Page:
Digital transformation is a challenge for most industries, but the pains are felt most acutely in the public sector.
There are several reasons for this, not the least because the sector represents a myriad of different types of enterprises with very different requirements and processes. Another is that the freedoms offered by modern digital platforms come with properties such as data sovereignty that can act as barriers.
Yet a crucial element and one that deserves much more attention is the need for decisive leadership around ICT deployment among state organs. This again is a challenge found across all sectors, but manifests most sharply in the broad and complex public environments.
“It’s a key challenge for the public sector,” says Musa Mahlaba, public sector regional sales director at Dell EMC. “There is currently some direction around the most important points of what will make the economy and country work. But at a political level, we haven’t had someone that knows ICT and reads it correctly so it is able to cascade down and be understood by the people who have to execute.
“We have certainly and still do have some competent office bearers, who have a genuine interest, but the subject itself has not been presented as such that it could change the political or economic fortunes of South Africa. If and where it has been presented, the political has not been strong enough to act, sustain momentum and create an environment of continuity. Impact, sustainability and continuity are the principles that could lead us to leapfrog areas where we are laggards,” he adds.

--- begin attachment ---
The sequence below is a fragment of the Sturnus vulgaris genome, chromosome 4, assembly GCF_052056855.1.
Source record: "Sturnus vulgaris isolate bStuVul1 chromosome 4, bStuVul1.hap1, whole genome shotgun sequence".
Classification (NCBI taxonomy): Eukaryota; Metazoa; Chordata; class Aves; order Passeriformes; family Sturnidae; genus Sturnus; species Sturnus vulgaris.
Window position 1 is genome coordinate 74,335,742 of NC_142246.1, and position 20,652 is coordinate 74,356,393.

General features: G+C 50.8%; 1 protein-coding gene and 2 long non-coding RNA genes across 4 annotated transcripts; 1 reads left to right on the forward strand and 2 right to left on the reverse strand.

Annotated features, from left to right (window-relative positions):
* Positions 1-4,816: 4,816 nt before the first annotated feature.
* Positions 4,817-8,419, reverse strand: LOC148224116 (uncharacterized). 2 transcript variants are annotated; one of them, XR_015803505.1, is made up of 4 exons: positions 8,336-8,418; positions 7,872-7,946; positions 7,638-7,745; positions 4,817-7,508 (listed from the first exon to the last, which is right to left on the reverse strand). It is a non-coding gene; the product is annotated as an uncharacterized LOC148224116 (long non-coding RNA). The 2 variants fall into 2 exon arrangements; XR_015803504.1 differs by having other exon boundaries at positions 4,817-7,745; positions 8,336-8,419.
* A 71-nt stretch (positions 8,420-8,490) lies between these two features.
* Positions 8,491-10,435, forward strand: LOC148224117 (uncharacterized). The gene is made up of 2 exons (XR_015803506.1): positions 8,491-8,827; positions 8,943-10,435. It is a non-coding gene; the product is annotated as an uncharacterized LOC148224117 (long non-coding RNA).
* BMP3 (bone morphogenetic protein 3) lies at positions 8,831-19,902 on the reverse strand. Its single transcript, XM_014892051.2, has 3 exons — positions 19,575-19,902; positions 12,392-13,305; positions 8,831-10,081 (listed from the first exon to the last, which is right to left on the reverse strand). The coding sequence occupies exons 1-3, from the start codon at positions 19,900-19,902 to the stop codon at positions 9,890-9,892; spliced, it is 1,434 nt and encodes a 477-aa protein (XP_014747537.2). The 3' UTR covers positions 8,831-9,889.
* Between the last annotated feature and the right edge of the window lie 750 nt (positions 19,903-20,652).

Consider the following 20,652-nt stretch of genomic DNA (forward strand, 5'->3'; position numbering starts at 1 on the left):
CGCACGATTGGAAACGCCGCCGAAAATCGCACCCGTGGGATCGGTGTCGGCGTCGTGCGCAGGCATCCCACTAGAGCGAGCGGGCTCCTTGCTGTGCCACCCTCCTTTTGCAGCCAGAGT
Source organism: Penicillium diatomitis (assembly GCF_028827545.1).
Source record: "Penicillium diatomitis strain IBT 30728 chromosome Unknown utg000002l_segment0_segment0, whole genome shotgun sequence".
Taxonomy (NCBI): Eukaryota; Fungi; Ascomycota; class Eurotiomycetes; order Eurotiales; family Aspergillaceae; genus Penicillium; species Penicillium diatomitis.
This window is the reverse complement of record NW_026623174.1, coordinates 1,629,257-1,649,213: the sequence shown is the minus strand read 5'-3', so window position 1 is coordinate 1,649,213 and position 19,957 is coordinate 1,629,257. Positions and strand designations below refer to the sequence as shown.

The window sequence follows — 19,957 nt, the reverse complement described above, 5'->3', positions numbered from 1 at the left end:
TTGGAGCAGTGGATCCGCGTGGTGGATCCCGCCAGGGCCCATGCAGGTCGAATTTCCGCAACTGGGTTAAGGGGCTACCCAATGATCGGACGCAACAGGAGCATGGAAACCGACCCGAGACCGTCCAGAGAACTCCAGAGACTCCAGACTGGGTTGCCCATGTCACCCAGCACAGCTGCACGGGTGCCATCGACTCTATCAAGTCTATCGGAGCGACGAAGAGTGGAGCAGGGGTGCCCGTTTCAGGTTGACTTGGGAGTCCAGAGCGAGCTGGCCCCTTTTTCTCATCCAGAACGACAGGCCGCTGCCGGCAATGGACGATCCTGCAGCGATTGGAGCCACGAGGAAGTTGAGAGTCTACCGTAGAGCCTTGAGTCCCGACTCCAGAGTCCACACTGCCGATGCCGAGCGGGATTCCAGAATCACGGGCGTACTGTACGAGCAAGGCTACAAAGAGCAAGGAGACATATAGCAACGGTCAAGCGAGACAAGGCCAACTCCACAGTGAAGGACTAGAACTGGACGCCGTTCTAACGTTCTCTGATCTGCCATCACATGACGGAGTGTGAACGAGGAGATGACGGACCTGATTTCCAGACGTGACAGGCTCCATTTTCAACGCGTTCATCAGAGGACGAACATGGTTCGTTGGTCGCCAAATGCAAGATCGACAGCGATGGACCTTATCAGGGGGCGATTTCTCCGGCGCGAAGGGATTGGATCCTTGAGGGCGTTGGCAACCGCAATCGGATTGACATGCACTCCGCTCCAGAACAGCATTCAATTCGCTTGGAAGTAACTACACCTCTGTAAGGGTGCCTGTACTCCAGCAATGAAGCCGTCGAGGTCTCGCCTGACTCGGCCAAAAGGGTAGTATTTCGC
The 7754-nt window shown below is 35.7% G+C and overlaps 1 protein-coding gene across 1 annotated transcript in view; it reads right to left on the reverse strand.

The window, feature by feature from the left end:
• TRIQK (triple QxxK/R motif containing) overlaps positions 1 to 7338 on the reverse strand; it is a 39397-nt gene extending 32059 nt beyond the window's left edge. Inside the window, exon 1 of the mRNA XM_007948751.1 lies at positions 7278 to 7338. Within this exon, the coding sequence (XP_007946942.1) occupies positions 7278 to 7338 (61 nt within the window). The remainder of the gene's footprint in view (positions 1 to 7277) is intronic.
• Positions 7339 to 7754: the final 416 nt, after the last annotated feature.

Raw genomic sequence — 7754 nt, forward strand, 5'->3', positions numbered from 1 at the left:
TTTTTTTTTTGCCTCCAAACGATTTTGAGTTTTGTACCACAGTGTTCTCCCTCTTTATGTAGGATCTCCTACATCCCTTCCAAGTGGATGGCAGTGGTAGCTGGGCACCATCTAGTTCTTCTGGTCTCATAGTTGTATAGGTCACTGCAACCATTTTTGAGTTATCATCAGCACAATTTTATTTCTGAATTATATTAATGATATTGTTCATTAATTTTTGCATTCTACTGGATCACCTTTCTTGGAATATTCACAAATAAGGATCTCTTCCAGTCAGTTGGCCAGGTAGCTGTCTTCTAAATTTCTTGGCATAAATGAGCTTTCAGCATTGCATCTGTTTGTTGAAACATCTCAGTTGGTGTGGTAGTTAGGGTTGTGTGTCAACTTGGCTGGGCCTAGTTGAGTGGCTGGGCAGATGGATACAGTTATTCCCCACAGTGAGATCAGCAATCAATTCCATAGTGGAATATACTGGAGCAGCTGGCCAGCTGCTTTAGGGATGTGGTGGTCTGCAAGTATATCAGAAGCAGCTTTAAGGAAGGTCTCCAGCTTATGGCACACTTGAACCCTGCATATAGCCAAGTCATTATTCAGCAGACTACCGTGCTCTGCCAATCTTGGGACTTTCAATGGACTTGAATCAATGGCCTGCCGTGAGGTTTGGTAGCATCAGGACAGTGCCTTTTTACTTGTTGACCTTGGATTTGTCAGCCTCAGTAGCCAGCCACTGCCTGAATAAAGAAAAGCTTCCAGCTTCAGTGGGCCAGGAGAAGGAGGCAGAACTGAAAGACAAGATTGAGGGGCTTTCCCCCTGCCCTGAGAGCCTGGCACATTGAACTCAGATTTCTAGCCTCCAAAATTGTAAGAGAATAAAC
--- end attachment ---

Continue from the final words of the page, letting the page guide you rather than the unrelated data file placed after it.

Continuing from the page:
Technology is being lost in translation and this has become the problem of CIOs. They, in turn, have been doing their best to promote the right messages.
“In my engagements with CIOs over the years, a lot of them have taken this in their stride. They do quite a lot to get close to the political and strategic feeds of the departments, including the boards, CEO’s and CFO’s where some of these decisions are being made or need emphatic support.”
This could be a point of argument in certain quarters, but such approaches work. Some examples include SARS, the integration by the Post Office with the grants systems, and the Department of Home Affairs. As with all digital projects, these departments have taken steps back as they moved forward, but they still prove that in principle if there is engagement between the political and technological minds in a department, great things can happen.
The right engagement models demonstrate how technology can meet the requirements of a department. Defining such models starts with conversations that aren’t technology driven, but focused on what leaders want:
“If you start talking the language of outcomes – how can technology deliver better governance, efficiency and serve citizens? – the leaders are willing to listen. This in actual fact, includes the different financing models as well as creation of new revenue, which CFO’s and potential investors care about due to budget cuts and ever-increasing costs.
Modernisation and digitisation are really in the core of most discussions at this point. But if we are able to then link it back to what modernisation means to a department for economic benefit, for citizen benefit, that’s where change happens.”
How can engagement start at this level? Vendors should play a role by bringing context and perspective to the different pain points in a department, by listening and engaging. It’s a big opportunity that Mahlaba aims to push:
“As long as we boil conversations back down to the fundamentals of governance, that’s when we’ll get the attention that we need. Dell EMC’s position as an end-to-end (from client solutions, to the network edge, into the data centre and the cloud journey) participant in creating digital transformation is key.”
Having mastered and embedded itself as a key player of IT transformation, Mahlaba says Dell EMC understansd the various moving parts. Working with CIOs, the company aims to make like digital transformation, security transformation and workforce transformation relevant to leaders in the public sector.
“Instead of technology being a distant investment, we can talk to them about the value they want to create and how that can be achieved. This is possible, and we know it works. But now we have to listen and engage in order to see the results.”